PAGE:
ENGLEWOOD, Colo. –For the first two years of Brock Osweiler's NFL career when he lined up under center, he wasn't quite himself.
That's because Osweiler was tasked with running the scout team offense, which emulates that week's opponent so the Broncos' first-team defense can practice against what they expect to see that week.
So while Osweiler has been Andrew Luck, Chad Henne, Tony Romo, Michael Vick, Terrelle Pryor, Eli Manning and Joe Flacco this year, Wednesday was his first chance to be himself as quarterback Peyton Manning sat out the session with an ankle injury.
"To take all eight reps, especially at where we're at in the season - we're basically at the mid-point. It's nice to call your own plays (and) remember how our offense works rather than just running the scout team," Osweiler said. "I thought it was great. It was a lot of fun. We got a lot of great things accomplished today and I'm definitely better for it."
While Head Coach John Fox described Manning's injury as "nothing serious, just sore" and said that he expected the starter to return to practice on Thursday, he recognized the opportunity that was presented to Osweiler.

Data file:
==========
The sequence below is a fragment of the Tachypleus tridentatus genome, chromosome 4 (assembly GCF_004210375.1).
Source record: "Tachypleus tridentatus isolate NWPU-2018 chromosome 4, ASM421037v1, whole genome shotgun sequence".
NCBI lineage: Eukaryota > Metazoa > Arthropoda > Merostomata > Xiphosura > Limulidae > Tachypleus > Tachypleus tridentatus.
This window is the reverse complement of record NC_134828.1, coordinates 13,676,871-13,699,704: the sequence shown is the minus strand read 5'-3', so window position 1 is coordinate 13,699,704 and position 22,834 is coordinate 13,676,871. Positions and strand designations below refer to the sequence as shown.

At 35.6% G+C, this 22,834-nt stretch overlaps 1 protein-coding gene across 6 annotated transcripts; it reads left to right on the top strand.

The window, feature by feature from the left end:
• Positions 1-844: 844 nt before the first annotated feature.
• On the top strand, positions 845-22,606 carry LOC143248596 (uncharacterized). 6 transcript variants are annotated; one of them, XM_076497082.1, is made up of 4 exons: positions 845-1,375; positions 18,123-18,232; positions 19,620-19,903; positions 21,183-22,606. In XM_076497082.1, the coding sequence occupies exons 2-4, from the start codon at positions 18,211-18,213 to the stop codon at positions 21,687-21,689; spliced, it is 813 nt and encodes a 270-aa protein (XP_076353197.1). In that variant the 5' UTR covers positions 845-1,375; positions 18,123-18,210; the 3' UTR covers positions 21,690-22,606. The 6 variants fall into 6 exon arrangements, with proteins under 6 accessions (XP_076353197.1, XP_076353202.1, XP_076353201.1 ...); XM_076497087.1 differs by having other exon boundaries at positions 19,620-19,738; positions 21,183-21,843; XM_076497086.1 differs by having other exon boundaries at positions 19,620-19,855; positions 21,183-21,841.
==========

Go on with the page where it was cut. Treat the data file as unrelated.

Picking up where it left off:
"That's the upside," Fox said. "We have a 'next man up,' and that includes practices. I thought that Brock conducted himself very well today. I thought it was a good experience for him."
Wednesday’s practice was the first that Manning has missed since he joined the Broncos before the 2012 season, which was also Osweiler's rookie year.
With limited practice reps to go around, Osweiler and quarterback Zac Dysert simulate theirs off to the side without the receivers or a defense.
"Obviously Peyton's taking the majority of the plays during practice so (Quarterbacks) Coach (Greg) Knapp grabs Zac and myself and we go through all the plays that we didn't get in practice so still we get to at least call out the play," Osweiler said. "We get to somewhat go through the mental rep in our head where the receivers will be and make a throw."
Osweiler said he attacks each week as if he were the starter, so the change in his practice role didn't alter his weekly preparation.
So when he found out on Tuesday that he was going lead the first-team offense for the first day of practice this week, he harkened back to his college experience at Arizona State University.
"I was the backup quarterback for two years and there were multiple times that I got called upon," Osweiler recalled. "Whether it was the first quarter the fourth quarter or to start a game – just get thrown in there. I take my experiences that I learned in college and carry them over to now. Every week I prepare like I'm the starter. When we're watching film I run through the game like I'm out there playing so if anything was to happen I can step in and hopefully the offense doesn't skip a beat."